When it comes to optimising your site the most efficient step to take is making sure you're comfortable with SEO in all its forms.

These can be looked at broadly in two main camps; Content for users, and Content for Search Engines.

Just as explained above, despite the separation of the two, both need to be done at the same level and, ideally, should be done at the same time given how intertwined the two camps are.

You want to make sure that anything you push to your site is something that people want to read and that they know they can come to your site to see it.

For this to happen you need to know a number of things about both your customers and your site, namely:

What are my clients looking for?

  • Relevant keywords
  • User intent

What are the goals of your website?

  • More downloads?
  • Increased sales and revenue?
  • Improved customer service?
Once these have been found and highlighted, you're well on the way to compiling your user side of SEO requirements.  For example, if your site is a transaction-based website looking to sell preserves you want to make sure that almost every page on your site has keywords related to that function such as “jam”, and “taste”, but also ones that relate to the sales part of your website so “good deals”, and “home delivery”.

The second aspect is making sure your site is available and accessible to search engines for them to be indexed for future searches.

For this to happen you need to make sure that the pages you want to represent your site are the ones that are found.  Google uses something it calls “Web Crawlers” to populate its index of websites and subsequently its search engine. These are bots that will follow through a network of links to get to as many pages as possible and add them to their database.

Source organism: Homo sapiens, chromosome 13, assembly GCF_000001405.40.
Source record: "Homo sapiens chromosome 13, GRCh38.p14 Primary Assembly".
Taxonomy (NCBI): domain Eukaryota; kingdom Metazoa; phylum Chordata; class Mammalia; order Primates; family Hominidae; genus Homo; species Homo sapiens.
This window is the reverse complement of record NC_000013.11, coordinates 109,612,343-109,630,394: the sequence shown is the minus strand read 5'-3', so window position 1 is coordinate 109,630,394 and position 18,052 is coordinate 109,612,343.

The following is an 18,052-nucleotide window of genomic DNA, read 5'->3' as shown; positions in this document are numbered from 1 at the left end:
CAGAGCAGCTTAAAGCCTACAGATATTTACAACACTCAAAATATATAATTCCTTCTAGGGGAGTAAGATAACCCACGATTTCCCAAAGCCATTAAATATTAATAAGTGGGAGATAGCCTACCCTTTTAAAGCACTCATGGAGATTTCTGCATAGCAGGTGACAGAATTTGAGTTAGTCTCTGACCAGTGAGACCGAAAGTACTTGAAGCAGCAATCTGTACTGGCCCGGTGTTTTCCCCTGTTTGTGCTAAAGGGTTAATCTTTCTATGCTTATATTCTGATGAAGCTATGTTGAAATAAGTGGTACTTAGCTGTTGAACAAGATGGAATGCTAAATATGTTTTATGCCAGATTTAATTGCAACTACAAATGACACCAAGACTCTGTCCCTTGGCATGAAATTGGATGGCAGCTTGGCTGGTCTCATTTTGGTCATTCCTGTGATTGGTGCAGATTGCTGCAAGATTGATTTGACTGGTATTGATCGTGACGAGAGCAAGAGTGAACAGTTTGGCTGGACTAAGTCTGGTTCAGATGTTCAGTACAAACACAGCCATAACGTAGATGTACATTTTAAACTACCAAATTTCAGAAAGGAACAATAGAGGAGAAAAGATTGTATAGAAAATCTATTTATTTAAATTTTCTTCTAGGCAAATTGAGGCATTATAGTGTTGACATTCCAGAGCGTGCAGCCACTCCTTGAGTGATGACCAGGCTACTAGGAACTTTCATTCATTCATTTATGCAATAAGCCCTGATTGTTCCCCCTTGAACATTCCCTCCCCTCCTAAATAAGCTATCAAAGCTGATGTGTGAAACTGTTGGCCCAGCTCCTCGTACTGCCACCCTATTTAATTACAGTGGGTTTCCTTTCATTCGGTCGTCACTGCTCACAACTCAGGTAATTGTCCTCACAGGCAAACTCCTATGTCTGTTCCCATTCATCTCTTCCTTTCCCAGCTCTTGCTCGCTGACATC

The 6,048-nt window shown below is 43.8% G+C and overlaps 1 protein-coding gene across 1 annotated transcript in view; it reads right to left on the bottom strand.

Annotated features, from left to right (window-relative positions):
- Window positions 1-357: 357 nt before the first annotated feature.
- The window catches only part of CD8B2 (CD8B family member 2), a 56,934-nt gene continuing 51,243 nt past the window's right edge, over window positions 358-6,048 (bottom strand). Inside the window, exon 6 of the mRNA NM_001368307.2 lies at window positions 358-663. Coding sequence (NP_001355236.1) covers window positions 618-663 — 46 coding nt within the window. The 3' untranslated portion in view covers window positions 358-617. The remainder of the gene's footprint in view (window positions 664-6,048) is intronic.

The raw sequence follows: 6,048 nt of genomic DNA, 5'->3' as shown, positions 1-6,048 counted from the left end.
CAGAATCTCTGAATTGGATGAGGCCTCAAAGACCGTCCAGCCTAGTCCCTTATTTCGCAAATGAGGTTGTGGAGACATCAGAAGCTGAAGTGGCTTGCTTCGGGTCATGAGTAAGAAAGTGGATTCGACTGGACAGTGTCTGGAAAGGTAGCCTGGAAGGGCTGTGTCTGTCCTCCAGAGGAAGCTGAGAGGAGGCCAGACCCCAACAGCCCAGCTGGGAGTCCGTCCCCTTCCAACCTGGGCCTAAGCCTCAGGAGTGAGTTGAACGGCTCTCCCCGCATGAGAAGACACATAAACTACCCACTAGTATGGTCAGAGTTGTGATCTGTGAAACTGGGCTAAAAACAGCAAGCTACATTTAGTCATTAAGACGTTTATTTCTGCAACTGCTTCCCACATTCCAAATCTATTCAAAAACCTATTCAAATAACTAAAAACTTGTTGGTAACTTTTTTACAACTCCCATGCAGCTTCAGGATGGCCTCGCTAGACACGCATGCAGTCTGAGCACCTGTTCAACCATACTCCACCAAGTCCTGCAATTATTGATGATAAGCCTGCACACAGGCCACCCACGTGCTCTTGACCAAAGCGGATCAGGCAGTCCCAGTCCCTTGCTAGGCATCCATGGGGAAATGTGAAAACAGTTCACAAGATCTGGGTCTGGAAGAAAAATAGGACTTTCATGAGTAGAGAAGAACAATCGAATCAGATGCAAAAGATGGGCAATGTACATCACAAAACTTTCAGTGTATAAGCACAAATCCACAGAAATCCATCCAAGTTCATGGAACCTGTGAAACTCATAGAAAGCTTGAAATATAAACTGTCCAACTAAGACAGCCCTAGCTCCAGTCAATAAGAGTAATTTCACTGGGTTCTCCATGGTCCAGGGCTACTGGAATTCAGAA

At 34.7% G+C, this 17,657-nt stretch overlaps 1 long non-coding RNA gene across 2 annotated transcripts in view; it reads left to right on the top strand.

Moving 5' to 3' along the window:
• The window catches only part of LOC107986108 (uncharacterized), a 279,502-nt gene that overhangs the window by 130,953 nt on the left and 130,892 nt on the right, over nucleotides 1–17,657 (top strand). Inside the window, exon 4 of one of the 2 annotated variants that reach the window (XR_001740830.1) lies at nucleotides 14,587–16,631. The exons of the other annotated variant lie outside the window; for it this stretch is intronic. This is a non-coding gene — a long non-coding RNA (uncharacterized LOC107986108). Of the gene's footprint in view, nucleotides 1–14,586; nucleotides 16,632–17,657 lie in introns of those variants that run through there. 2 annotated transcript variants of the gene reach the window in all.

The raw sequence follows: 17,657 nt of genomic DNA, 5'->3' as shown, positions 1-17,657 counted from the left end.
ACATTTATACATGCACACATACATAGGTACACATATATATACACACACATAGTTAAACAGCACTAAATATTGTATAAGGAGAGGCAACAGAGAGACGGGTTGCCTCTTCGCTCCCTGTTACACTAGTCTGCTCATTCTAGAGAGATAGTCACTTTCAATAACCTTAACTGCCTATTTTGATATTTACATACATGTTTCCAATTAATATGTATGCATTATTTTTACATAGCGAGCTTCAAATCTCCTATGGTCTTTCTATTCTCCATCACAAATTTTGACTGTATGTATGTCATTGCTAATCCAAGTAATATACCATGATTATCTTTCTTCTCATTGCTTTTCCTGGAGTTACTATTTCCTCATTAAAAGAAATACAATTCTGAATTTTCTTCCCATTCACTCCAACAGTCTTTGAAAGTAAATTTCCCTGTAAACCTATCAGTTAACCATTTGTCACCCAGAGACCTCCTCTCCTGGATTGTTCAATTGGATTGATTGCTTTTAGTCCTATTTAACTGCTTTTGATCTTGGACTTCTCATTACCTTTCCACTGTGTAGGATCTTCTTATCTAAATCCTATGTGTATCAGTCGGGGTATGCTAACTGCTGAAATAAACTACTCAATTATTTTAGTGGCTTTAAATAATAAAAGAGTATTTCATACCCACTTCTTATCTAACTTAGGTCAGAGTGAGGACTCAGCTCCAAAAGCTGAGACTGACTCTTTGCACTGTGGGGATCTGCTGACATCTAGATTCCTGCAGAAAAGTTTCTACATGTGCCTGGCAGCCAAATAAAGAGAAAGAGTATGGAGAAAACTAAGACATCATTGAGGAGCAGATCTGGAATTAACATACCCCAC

Each one of these pages will then be filed and analysed in order to eventually rank your site against others when there is a relevant search.

When it comes to your site this means that any pages that would lower your rank based on lack of content such as form submissions should be excluded from this “crawl” through your website in order to keep your average score high.

This can be managed through specifically written robot.txt files or NoIndex the pages and keep them hidden that way. Thankfully the analytics for visits to your site through Google can be easily traced, meaning that a solid foundation will only speed up your site's race to the top of Google's search results.

The best way to start looking down this path is to sign up for a free Google Search Console account. It allows you to check through a list of your pages and see how many have made it into the Google index as well as submit sitemaps to make sure that the content you want to be pushed up is being pushed.

If your pages aren't appearing and you can't think of any reasons why it could be an indicator that Google is pushing your site down based on previous use of less desirable tactics.

That means that cramming your content full of individual words, especially non-relevant words, isn't the best way of getting yourself noticed. Keywords and terms are still a thing to incorporate but they aren't the be all and end all of SEO.

What no longer works?

Google and other search engines have become too advanced now to attempt to trick through what are known as “black hat” optimisation techniques. In short filling your site with common keywords and phrases just doesn't cut it anymore.

In the past, site owners would use tricks like hiding unrelated terms in coloured fonts at the bottom of their pages to force themselves higher in more searches.

Fortunately for more ethically minded website owners this style of artificially inflating a sites hits will now have the opposite effect and force the site to the bottom of any search results. But since that method has been removed the playing field has just been made more even, enabling people with good and high quality content to rise to the top.